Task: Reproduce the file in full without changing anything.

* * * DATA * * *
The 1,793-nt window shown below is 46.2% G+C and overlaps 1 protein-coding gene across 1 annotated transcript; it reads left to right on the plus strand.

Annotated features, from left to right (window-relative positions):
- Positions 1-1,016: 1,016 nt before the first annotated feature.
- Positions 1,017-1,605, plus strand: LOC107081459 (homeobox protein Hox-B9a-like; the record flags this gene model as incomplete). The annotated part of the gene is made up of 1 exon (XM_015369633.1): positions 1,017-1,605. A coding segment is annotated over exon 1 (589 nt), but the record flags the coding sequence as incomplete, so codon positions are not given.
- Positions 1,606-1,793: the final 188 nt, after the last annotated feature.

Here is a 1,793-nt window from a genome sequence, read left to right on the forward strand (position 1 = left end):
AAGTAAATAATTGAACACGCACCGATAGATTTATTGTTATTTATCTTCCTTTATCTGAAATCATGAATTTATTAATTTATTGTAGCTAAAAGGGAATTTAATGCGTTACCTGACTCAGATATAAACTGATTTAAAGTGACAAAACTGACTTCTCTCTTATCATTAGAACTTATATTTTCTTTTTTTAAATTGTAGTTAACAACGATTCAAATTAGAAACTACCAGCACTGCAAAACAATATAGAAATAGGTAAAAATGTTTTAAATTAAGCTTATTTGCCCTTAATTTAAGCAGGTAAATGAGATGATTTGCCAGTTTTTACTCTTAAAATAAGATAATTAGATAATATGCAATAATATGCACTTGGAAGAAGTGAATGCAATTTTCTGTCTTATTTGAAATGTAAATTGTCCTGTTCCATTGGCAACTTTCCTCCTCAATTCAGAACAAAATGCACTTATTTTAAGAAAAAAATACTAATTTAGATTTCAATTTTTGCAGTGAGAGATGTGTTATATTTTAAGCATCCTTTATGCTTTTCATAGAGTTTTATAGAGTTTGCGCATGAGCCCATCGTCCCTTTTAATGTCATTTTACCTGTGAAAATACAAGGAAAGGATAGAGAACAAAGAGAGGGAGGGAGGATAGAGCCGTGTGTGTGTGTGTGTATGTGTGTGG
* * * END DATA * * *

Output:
The 1,793-nt window shown below is 46.2% G+C and overlaps 1 protein-coding gene across 1 annotated transcript; it reads left to right on the plus strand.

Annotated features, from left to right (window-relative positions):
- Positions 1-1,016: 1,016 nt before the first annotated feature.
- Positions 1,017-1,605, plus strand: LOC107081459 (homeobox protein Hox-B9a-like; the record flags this gene model as incomplete). The annotated part of the gene is made up of 1 exon (XM_015369633.1): positions 1,017-1,605. A coding segment is annotated over exon 1 (589 nt), but the record flags the coding sequence as incomplete, so codon positions are not given.
- Positions 1,606-1,793: the final 188 nt, after the last annotated feature.

Here is a 1,793-nt window from a genome sequence, read left to right on the forward strand (position 1 = left end):
AAGTAAATAATTGAACACGCACCGATAGATTTATTGTTATTTATCTTCCTTTATCTGAAATCATGAATTTATTAATTTATTGTAGCTAAAAGGGAATTTAATGCGTTACCTGACTCAGATATAAACTGATTTAAAGTGACAAAACTGACTTCTCTCTTATCATTAGAACTTATATTTTCTTTTTTTAAATTGTAGTTAACAACGATTCAAATTAGAAACTACCAGCACTGCAAAACAATATAGAAATAGGTAAAAATGTTTTAAATTAAGCTTATTTGCCCTTAATTTAAGCAGGTAAATGAGATGATTTGCCAGTTTTTACTCTTAAAATAAGATAATTAGATAATATGCAATAATATGCACTTGGAAGAAGTGAATGCAATTTTCTGTCTTATTTGAAATGTAAATTGTCCTGTTCCATTGGCAACTTTCCTCCTCAATTCAGAACAAAATGCACTTATTTTAAGAAAAAAATACTAATTTAGATTTCAATTTTTGCAGTGAGAGATGTGTTATATTTTAAGCATCCTTTATGCTTTTCATAGAGTTTTATAGAGTTTGCGCATGAGCCCATCGTCCCTTTTAATGTCATTTTACCTGTGAAAATACAAGGAAAGGATAGAGAACAAAGAGAGGGAGGGAGGATAGAGCCGTGTGTGTGTGTGTGTATGTGTGTGG